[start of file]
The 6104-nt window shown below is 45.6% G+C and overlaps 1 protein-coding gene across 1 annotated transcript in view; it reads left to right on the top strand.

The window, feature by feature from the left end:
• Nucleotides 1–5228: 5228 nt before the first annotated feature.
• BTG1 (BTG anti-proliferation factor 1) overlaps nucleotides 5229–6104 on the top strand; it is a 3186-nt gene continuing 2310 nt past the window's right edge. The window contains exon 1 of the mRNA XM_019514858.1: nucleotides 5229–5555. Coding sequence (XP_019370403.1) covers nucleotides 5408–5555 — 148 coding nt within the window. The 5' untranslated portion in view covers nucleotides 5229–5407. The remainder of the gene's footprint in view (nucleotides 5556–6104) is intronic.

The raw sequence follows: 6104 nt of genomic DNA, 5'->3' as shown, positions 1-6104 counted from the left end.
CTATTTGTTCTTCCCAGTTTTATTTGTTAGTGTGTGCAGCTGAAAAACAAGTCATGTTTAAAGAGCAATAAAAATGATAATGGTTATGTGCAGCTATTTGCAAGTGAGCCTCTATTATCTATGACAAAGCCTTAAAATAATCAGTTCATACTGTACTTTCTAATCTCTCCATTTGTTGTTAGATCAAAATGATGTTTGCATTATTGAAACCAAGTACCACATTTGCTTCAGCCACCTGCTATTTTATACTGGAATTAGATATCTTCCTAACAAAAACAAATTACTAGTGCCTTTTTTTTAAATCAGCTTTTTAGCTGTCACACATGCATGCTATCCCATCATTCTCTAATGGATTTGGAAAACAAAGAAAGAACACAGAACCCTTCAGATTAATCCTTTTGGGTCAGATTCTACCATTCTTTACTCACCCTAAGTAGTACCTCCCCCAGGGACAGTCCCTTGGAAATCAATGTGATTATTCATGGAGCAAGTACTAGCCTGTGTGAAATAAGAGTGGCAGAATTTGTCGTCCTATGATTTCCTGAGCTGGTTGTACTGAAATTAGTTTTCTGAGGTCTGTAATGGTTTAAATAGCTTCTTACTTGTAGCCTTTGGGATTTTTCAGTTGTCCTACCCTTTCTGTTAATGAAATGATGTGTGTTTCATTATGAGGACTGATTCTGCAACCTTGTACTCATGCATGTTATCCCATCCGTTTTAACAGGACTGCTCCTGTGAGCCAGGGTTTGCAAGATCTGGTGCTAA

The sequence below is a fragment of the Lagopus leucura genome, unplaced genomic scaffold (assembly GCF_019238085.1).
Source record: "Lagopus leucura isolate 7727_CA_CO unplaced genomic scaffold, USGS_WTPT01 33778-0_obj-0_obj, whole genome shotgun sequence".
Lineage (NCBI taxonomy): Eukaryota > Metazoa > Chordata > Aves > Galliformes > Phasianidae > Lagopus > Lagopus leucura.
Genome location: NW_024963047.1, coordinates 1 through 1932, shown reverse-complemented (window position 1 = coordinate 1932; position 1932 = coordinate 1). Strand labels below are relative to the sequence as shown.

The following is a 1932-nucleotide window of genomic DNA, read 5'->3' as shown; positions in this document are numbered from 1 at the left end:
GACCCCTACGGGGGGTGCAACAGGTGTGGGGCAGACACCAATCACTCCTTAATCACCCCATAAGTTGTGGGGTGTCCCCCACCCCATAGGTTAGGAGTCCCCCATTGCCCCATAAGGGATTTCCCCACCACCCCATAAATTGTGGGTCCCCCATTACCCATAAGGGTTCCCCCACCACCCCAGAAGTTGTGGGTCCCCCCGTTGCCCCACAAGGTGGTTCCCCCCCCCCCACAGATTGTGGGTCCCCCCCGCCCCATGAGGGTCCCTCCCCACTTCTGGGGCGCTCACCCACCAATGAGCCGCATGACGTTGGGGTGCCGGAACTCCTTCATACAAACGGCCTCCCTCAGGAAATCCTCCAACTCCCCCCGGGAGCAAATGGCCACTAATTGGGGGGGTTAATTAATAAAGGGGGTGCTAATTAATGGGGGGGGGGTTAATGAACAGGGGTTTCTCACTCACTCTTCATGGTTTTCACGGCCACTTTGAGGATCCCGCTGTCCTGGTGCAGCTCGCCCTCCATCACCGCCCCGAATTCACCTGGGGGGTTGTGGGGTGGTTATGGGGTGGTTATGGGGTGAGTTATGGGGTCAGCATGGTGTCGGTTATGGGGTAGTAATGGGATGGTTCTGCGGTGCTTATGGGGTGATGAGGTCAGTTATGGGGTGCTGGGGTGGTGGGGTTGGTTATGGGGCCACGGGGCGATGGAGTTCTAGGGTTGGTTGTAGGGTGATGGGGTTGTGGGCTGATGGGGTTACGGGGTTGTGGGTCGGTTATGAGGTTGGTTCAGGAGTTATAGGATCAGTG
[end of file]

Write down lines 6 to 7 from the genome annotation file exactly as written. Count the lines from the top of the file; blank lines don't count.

CTATTTGTTCTTCCCAGTTTTATTTGTTAGTGTGTGCAGCTGAAAAACAAGTCATGTTTAAAGAGCAATAAAAATGATAATGGTTATGTGCAGCTATTTGCAAGTGAGCCTCTATTATCTATGACAAAGCCTTAAAATAATCAGTTCATACTGTACTTTCTAATCTCTCCATTTGTTGTTAGATCAAAATGATGTTTGCATTATTGAAACCAAGTACCACATTTGCTTCAGCCACCTGCTATTTTATACTGGAATTAGATATCTTCCTAACAAAAACAAATTACTAGTGCCTTTTTTTTAAATCAGCTTTTTAGCTGTCACACATGCATGCTATCCCATCATTCTCTAATGGATTTGGAAAACAAAGAAAGAACACAGAACCCTTCAGATTAATCCTTTTGGGTCAGATTCTACCATTCTTTACTCACCCTAAGTAGTACCTCCCCCAGGGACAGTCCCTTGGAAATCAATGTGATTATTCATGGAGCAAGTACTAGCCTGTGTGAAATAAGAGTGGCAGAATTTGTCGTCCTATGATTTCCTGAGCTGGTTGTACTGAAATTAGTTTTCTGAGGTCTGTAATGGTTTAAATAGCTTCTTACTTGTAGCCTTTGGGATTTTTCAGTTGTCCTACCCTTTCTGTTAATGAAATGATGTGTGTTTCATTATGAGGACTGATTCTGCAACCTTGTACTCATGCATGTTATCCCATCCGTTTTAACAGGACTGCTCCTGTGAGCCAGGGTTTGCAAGATCTGGTGCTAA

The sequence below is a fragment of the Lagopus leucura genome, unplaced genomic scaffold (assembly GCF_019238085.1).